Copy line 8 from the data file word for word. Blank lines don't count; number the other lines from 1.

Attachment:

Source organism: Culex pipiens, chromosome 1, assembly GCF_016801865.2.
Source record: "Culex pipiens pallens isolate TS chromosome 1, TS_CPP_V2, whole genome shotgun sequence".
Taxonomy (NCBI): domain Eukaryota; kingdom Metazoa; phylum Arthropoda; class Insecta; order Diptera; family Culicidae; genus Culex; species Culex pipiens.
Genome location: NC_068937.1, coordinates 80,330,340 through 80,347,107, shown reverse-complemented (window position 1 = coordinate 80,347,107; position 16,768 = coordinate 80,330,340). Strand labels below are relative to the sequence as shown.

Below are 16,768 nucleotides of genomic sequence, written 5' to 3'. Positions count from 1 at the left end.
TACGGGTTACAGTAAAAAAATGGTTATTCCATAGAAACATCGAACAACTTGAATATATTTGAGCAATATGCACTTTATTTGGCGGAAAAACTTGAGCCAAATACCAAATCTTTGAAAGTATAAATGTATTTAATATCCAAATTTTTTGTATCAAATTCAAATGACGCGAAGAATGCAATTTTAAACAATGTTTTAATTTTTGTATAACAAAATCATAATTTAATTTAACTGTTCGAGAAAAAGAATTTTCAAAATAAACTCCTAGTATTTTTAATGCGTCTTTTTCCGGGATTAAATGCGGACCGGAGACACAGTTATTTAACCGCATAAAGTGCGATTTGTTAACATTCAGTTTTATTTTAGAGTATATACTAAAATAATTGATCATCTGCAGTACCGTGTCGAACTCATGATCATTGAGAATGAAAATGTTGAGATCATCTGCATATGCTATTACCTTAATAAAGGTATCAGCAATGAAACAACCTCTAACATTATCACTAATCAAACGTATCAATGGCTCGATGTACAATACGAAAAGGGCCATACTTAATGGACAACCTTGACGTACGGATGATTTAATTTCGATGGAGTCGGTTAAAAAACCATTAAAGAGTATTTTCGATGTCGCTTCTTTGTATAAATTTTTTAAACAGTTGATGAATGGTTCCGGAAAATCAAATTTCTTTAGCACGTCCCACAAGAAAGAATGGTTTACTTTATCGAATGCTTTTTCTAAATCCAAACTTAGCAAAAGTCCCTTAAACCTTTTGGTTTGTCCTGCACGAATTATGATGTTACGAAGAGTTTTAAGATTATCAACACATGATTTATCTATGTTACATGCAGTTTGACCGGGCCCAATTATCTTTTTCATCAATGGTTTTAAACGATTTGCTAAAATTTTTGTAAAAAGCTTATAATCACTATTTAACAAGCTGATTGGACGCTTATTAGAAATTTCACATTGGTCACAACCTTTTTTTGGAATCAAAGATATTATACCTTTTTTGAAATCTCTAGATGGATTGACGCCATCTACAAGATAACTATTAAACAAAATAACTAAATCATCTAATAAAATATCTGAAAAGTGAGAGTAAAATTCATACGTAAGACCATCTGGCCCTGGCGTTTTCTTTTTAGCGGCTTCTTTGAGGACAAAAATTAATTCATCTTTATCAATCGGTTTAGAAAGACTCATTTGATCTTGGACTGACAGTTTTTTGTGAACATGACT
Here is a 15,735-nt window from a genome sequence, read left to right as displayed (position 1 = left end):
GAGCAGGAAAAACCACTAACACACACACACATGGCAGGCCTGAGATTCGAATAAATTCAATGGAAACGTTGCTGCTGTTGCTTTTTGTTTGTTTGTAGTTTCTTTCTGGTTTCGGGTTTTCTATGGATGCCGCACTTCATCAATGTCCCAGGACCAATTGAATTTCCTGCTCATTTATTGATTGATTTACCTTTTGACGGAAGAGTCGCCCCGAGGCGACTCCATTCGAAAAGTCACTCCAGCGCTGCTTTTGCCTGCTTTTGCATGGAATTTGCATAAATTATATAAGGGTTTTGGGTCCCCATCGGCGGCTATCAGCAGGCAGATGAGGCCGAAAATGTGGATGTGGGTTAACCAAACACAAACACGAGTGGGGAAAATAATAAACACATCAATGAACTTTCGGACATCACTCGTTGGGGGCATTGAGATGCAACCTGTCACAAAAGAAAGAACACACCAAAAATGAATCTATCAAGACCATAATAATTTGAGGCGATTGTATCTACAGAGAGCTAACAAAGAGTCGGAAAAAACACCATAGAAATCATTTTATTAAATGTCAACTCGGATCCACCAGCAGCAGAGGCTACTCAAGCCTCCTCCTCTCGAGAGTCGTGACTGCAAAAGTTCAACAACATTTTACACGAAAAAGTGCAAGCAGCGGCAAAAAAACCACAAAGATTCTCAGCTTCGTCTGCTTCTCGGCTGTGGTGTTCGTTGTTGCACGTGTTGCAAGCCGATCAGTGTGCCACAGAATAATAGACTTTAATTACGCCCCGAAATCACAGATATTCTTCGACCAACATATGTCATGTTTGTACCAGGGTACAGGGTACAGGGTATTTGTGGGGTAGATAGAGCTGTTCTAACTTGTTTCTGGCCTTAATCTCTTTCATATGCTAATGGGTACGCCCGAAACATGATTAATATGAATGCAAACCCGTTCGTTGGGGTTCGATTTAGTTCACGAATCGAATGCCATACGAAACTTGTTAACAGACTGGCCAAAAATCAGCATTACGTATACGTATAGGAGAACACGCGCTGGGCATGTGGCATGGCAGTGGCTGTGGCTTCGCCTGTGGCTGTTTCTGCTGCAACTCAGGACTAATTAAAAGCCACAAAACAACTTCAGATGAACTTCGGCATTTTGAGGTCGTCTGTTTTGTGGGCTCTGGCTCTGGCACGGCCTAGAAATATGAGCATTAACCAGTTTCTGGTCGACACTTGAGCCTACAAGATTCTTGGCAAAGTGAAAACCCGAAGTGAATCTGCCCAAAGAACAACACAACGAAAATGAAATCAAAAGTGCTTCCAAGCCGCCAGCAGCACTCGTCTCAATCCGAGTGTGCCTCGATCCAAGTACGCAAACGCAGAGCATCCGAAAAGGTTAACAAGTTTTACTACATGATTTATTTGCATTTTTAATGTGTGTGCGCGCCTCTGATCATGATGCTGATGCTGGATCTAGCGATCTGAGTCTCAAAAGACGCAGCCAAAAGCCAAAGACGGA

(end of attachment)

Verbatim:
GAGCAGGAAAAACCACTAACACACACACACATGGCAGGCCTGAGATTCGAATAAATTCAATGGAAACGTTGCTGCTGTTGCTTTTTGTTTGTTTGTAGTTTCTTTCTGGTTTCGGGTTTTCTATGGATGCCGCACTTCATCAATGTCCCAGGACCAATTGAATTTCCTGCTCATTTATTGATTGATTTACCTTTTGACGGAAGAGTCGCCCCGAGGCGACTCCATTCGAAAAGTCACTCCAGCGCTGCTTTTGCCTGCTTTTGCATGGAATTTGCATAAATTATATAAGGGTTTTGGGTCCCCATCGGCGGCTATCAGCAGGCAGATGAGGCCGAAAATGTGGATGTGGGTTAACCAAACACAAACACGAGTGGGGAAAATAATAAACACATCAATGAACTTTCGGACATCACTCGTTGGGGGCATTGAGATGCAACCTGTCACAAAAGAAAGAACACACCAAAAATGAATCTATCAAGACCATAATAATTTGAGGCGATTGTATCTACAGAGAGCTAACAAAGAGTCGGAAAAAACACCATAGAAATCATTTTATTAAATGTCAACTCGGATCCACCAGCAGCAGAGGCTACTCAAGCCTCCTCCTCTCGAGAGTCGTGACTGCAAAAGTTCAACAACATTTTACACGAAAAAGTGCAAGCAGCGGCAAAAAAACCACAAAGATTCTCAGCTTCGTCTGCTTCTCGGCTGTGGTGTTCGTTGTTGCACGTGTTGCAAGCCGATCAGTGTGCCACAGAATAATAGACTTTAATTACGCCCCGAAATCACAGATATTCTTCGACCAACATATGTCATGTTTGTACCAGGGTACAGGGTACAGGGTATTTGTGGGGTAGATAGAGCTGTTCTAACTTGTTTCTGGCCTTAATCTCTTTCATATGCTAATGGGTACGCCCGAAACATGATTAATATGAATGCAAACCCGTTCGTTGGGGTTCGATTTAGTTCACGAATCGAATGCCATACGAAACTTGTTAACAGACTGGCCAAAAATCAGCATTACGTATACGTATAGGAGAACACGCGCTGGGCATGTGGCATGGCAGTGGCTGTGGCTTCGCCTGTGGCTGTTTCTGCTGCAACTCAGGACTAATTAAAAGCCACAAAACAACTTCAGATGAACTTCGGCATTTTGAGGTCGTCTGTTTTGTGGGCTCTGGCTCTGGCACGGCCTAGAAATATGAGCATTAACCAGTTTCTGGTCGACACTTGAGCCTACAAGATTCTTGGCAAAGTGAAAACCCGAAGTGAATCTGCCCAAAGAACAACACAACGAAAATGAAATCAAAAGTGCTTCCAAGCCGCCAGCAGCACTCGTCTCAATCCGAGTGTGCCTCGATCCAAGTACGCAAACGCAGAGCATCCGAAAAGGTTAACAAGTTTTACTACATGATTTATTTGCATTTTTAATGTGTGTGCGCGCCTCTGATCATGATGCTGATGCTGGATCTAGCGATCTGAGTCTCAAAAGACGCAGCCAAAAGCCAAAGACGGA